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A105 025 Cosmo

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Information about A105 025 Cosmo
Education

Published on January 24, 2008

Author: Marcell

Source: authorstream.com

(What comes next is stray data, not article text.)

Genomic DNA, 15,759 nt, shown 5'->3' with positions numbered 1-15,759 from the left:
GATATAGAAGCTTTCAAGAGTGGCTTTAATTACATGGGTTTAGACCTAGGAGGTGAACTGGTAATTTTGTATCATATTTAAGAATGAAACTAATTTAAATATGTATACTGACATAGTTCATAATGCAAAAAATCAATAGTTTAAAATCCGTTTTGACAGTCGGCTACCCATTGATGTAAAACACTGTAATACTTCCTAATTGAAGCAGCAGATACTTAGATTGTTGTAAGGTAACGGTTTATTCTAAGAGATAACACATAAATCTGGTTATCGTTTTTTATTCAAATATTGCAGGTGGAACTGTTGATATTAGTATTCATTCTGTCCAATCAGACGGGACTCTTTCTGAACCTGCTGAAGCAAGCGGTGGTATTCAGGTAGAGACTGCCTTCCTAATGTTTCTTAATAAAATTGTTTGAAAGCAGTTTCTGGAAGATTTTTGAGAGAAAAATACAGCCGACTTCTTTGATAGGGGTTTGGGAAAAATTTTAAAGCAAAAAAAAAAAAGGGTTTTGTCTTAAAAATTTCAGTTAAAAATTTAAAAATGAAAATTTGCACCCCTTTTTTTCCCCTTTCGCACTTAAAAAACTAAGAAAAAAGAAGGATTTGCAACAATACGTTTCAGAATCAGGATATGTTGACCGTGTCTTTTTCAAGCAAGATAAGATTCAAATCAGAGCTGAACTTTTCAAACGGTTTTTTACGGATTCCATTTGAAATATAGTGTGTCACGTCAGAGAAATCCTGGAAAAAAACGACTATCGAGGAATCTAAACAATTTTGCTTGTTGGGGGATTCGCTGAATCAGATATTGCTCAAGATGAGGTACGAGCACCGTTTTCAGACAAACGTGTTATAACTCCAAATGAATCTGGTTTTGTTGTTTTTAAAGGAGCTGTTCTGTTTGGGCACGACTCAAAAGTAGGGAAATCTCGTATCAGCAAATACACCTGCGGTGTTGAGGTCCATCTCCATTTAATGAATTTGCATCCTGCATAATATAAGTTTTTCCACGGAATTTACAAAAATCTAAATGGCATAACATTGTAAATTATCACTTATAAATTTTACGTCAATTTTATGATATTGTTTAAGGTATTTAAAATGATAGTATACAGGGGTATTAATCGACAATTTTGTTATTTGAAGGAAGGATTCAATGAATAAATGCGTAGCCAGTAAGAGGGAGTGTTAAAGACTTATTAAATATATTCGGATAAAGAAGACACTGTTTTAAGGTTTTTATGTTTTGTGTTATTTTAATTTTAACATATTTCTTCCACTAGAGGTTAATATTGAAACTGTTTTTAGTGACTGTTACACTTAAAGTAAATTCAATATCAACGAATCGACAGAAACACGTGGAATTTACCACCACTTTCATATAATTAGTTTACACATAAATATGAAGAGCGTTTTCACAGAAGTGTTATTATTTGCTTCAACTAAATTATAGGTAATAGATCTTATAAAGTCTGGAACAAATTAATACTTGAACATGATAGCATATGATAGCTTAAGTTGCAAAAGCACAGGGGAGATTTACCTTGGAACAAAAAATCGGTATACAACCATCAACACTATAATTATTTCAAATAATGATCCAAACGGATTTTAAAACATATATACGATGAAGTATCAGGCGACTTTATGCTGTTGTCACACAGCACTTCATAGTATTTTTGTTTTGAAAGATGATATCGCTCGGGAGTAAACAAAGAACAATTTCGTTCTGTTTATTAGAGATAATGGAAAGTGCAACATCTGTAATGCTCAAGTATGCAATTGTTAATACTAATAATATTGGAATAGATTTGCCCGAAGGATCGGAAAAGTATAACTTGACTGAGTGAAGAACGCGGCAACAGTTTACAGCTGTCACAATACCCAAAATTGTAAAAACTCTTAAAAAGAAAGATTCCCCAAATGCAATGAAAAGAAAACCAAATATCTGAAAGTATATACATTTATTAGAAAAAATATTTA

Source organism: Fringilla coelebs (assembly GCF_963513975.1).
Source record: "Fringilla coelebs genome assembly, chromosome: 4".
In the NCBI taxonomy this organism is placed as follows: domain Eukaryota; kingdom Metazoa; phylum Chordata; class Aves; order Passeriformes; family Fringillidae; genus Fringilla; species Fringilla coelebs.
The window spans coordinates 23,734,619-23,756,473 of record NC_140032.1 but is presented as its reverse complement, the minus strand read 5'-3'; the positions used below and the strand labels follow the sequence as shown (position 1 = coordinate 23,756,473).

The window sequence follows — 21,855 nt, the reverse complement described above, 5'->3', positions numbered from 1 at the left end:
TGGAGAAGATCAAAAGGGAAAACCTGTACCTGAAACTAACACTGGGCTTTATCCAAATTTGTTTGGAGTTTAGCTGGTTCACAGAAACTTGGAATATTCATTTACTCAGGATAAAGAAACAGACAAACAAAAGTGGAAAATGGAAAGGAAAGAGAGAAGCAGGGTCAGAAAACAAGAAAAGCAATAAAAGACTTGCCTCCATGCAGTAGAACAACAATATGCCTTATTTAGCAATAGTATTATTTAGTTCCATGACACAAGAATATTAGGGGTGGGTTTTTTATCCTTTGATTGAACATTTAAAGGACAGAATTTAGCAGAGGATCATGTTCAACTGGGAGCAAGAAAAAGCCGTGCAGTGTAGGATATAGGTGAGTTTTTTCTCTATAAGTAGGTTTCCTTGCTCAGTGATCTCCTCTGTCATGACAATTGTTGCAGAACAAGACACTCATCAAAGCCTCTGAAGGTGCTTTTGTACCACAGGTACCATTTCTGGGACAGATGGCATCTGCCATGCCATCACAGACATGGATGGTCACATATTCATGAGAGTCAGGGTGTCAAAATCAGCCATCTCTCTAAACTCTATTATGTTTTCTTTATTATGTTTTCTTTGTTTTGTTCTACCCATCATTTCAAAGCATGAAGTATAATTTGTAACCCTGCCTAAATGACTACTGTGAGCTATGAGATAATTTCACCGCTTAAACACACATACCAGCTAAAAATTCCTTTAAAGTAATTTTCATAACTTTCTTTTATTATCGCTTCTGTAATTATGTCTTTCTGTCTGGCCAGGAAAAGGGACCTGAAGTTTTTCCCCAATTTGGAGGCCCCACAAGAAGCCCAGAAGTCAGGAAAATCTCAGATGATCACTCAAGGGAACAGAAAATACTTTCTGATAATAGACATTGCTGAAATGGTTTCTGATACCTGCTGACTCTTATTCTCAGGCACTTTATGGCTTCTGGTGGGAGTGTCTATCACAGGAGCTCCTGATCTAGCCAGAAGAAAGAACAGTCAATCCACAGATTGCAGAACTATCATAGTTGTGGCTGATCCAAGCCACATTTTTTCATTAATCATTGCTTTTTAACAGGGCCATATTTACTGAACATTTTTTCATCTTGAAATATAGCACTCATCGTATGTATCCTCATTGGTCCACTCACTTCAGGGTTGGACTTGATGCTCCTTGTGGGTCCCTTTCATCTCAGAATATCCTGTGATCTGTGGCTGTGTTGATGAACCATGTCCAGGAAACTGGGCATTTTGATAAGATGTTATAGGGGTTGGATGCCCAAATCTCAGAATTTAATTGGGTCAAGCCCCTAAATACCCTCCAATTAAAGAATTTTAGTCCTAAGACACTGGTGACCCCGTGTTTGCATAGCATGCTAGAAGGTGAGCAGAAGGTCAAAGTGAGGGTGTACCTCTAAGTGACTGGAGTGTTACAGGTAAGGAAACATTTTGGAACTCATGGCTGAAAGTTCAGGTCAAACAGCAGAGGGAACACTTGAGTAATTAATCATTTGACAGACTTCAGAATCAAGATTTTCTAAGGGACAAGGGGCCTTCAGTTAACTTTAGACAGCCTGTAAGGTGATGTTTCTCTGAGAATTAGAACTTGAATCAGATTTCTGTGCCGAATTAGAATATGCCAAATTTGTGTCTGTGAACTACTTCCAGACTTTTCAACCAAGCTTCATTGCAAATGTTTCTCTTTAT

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A105 Stars and Galaxies:  A105 Stars and Galaxies Last units: 81, 82, 83, 84 NQ 13 now online LAST(!) homework & project due today Today’s APOD Principles of Cosmology:  Principles of Cosmology Homogeneity – Matter is spread uniformly through space Isotropy – The Universe looks the same in every direction Universality – The basic principles of physics are the same everywhere The Cosmological Principle: The universe will look more or less the same to observers everywhere, in every galaxy, no matter where it is Applying the Principles of Cosmology:  Applying the Principles of Cosmology Summary – Strong evidence supports the Big Bang Theory:  Summary – Strong evidence supports the Big Bang Theory The Universe is expanding (and cooling) from an initial, dense state Radiation left over from the Big Bang is now detected in the form of microwaves—the cosmic microwave background—which we can observe with a radio telescope Observations of helium and other light elements agree with the predictions for fusion in the Big Bang theory A brief history of the Universe:  A brief history of the Universe Courtesy of Fred Adams University of Michigan Slide6:  BIG BANG – 13.7 billion years ago, space, time, and energy burst into existence The part of the Universe that now comprises our “observable universe” was very small and very dense Why did the Universe suddenly appear???? Slide7:  INFLATION ERA – Regions of the universe rapidly expand from smaller than an atom to bigger than the Solar System. Because all of space was so compact, every part of the universe was in “contact” with every other part. Energy was uniformly distributed throughout the early universe Slide8:  PHOTON ERA - energy in the form of electromagnetic radiation dominates the Universe - visible light, X rays, radio waves and ultraviolet rays. Energy transforms into matter: quarks the first nuclei: protons, neutrons,helium The density of energy was so great that matter could not exist. As the density was gradually reduced through expansion, matter began to form. Both matter and anti-matter formed, but for some reason, there was a slight excess of matter. Slide9:  Originally, no stars Protons and electrons combined into atoms The Universe became opaque due to absorption of light by hydrogen atoms The First Dark Era Origin of the CMB – the thermal radiation of the first atoms:  Origin of the CMB – the thermal radiation of the first atoms Isotropic microwave radiation Slide11:  STELLIFEROUS ERA – the current era Atoms condensed into the first generation of stars during the first 200 million years The first stars reheated the gas (reionization) The universe remains transparent because the density is so low Galaxies formed Sun, solar system formed 4.6 billion years ago Life appeared on Earth 3.8 billion years ago Modern humans show up just 100,000 years ago The Universe in a Day:  The Universe in a Day Slide13:  DEGENERATE ERA – 10 trillion trillion trillion years after the Big Bang Planets detach from stars Stars and planets evaporate from galaxies Most ordinary matter in the universe is locked up in degenerate stellar remnants Eventually, even the protons themselves decay Slide14:  BLACK-HOLE ERA - 10,000 trillion trillion trillion trillion trillion trillion trillion trillion years after the Big Bang The only large objects remaining are black holes Eventually even the black holes evaporate into photons and other types of radiation. Slide15:  The Final DARK ERA – Only photons, neutrinos, electrons and positrons remain, wandering through a universe bigger than the mind can conceive. Occasionally, electrons and positrons meet and form "atoms" larger than the visible universe is today. From here into the infinite future, the universe remains cold, dark and empty. The History of the Universe in 200 Words or Less:  The History of the Universe in 200 Words or Less Quantum fluctuation. Inflation. Expansion. Strong nuclear interaction. Particle-antiparticle annihilation. Deuterium and helium production. Density perturbations. Recombination. Blackbody radiation. Local contraction. Cluster formation. Reionization? Violent relaxation. Virialization. Biased galaxy formation? Turbulent fragmentation. Contraction. Ionization. Compression. Opaque hydrogen. Massive star formation. Deuterium ignition. Hydrogen fusion. Hydrogen depletion. Core contraction. Envelope expansion. Helium fusion. Carbon, oxygen, and silicon fusion. Iron production. Implosion. Supernova explosion. Metals injection. Star formation. Supernova explosions. Star formation. Condensation. Planetesimal accretion. Planetary differentiation. Crust solidification. Volatile gas expulsion. Water condensation. Water dissociation. Ozone production. Ultraviolet absorption. Photosynthetic unicellular organisms. Oxidation. Mutation. Natural selection and evolution. Respiration. Cell differentiation. Sexual reproduction. Fossilization. Land exploration. Dinosaur extinction. Mammal expansion. Glaciation. Homo sapiens manifestation. Animal domestication. Food surplus production. Civilization! Innovation. Exploration. Religion. Warring nations. Empire creation and destruction. Exploration. Colonization. Taxation without representation. Revolution. Constitution. Election. Expansion. Industrialization. Rebellion. Emancipation Proclamation. Invention. Mass production. Urbanization. Immigration. World conflagration. League of Nations. Suffrage extension. Depression. World conflagration. Fission explosions. United Nations. Space exploration. Assassinations. Lunar excursions. Resignation. Computerization. World Trade Organization. Terrorism. Internet expansion. Reunification. Dissolution. World-Wide Web creation. Composition. Extrapolation? Copyright 1996-1997 by Eric Schulman . Astronomy and Life in the Universe:  Astronomy and Life in the Universe When did life arise on Earth? How did life arise on Earth? What are the necessities of life? Scientific Study of Life:  Scientific Study of Life Goals: To present what observations of the physical world tell us about the origin and development of life To use that information to suggest what we might expect to find elsewhere in the Universe and how to search for life elsewhere When did life arise on Earth?:  Life probably arose on Earth more than 3.85 billion years ago, shortly after the end of heavy bombardment Evidence comes from fossils and carbon isotopes When did life arise on Earth? Earliest Fossils:  Earliest Fossils Oldest fossils show that bacteria-like organisms were present over 3.5 billion years ago Carbon isotope evidence pushes origin of life to more than 3.85 billion years ago The Origin of Life on Earth:  The Origin of Life on Earth Life on Earth is about 3.5 billion years old Life arose nearly as soon as conditions allowed surface conditions were too hostile before this point Early life was very simple single cell algae Multicelled life arrived about 1 billion years ago simple sponges Complexity increased More advanced forms seem to survive more easily Tree of Life:  Tree of Life Mapping genetic relationships has led biologists to discover this new “tree of life.” Plants and animals are a small part of the tree. Suggests likely characteristics of common ancestor. Slide23:  These genetic studies suggest that the earliest life on Earth may have resembled the bacteria today found near deep ocean volcanic vents (black smokers) and geothermal hot springs . Laboratory Experiments:  Laboratory Experiments Miller-Urey experiment (and more recent experiments) show that building blocks of life form easily and spontaneously under conditions of early Earth. Origin of Oxygen:  Origin of Oxygen Cyanobacteria paved the way for more complicated life forms by releasing oxygen into atmosphere via photosynthesis Brief History of Life:  Brief History of Life 4.4 billion years - early oceans form 3.5 billion years - cyanobacteria start releasing oxygen. 2.0 billion years - oxygen begins building up in atmosphere 540-500 million years - Cambrian Explosion 225-65 million years - dinosaurs and small mammals (dinosaurs ruled) Few million years - earliest hominids Necessities for Life:  Necessities for Life Nutrient source Energy (sunlight, chemical reactions, internal heat) Liquid water (or possibly some other liquid) Hardest to find The Habitable Zone:  The Habitable Zone For liquid water to exist, a planet needs to be the right distance from the star. WHY? A habitable world contains the basic necessities for life as we know it, including liquid water. It does not necessarily have life. What else do we need?:  What else do we need? The orbits of the planets must be stable, and not too eccentric The planet needs to have the right mass--too small and the atmosphere escapes--too large and the atmosphere is made of hydrogen The atmosphere needs to be of the right mix of greenhouse gases Anything else?:  Anything else? A Jupiter-like neighbor is nice to catch most of the asteroids and comets that would otherwise hit the planet The planet needs the right tilt--currents mix nutrients--a Uranus tilt would not work A large Moon stabilizes the planet and creates water tides for sloshing around nutrients Our Solar System:  Our Solar System Gas Giants Ice Giants Terrestrial Planets Searches for Life on Mars:  Searches for Life on Mars Mars had liquid water in the distant past Still has subsurface ice; possibly subsurface water near sources of volcanic heat. Slide33:  In 2004, NASA Spirit and Opportunity Rovers sent home new mineral evidence of past liquid water on Mars. The Martian Meteorite debate:  The Martian Meteorite debate composition indicates origin on Mars 1984: meteorite ALH84001 found in Antarctica 13,000 years ago: fell to Earth in Antarctica 16 million years ago: blasted from surface of Mars 4.5 billion years ago: rock formed on Mars Slide35:  Does the meteorite contain fossil evidence of life on Mars? … most scientists not yet convinced Could there be life on Europa or other jovian moons?:  Could there be life on Europa or other jovian moons? Slide37:  Ganymede, Callisto also show some evidence for subsurface oceans. Relatively little energy available for life, but still… Intriguing prospect of THREE potential homes for life around Jupiter alone… Ganymede Callisto Titan:  Titan Surface too cold for liquid water (but deep underground?) Liquid ethane/methane on surface Saturn’s Moon Enceladus:  Saturn’s Moon Enceladus Cassini spacecraft found water geysers Could life have migrated to Earth from elsewhere in the Solar System?:  Could life have migrated to Earth from elsewhere in the Solar System? Venus, Earth, Mars have exchanged tons of rock (blasted into orbit by impacts) Some microbes can survive years in space... Slide41:  Last units: 81, 82, 83, 84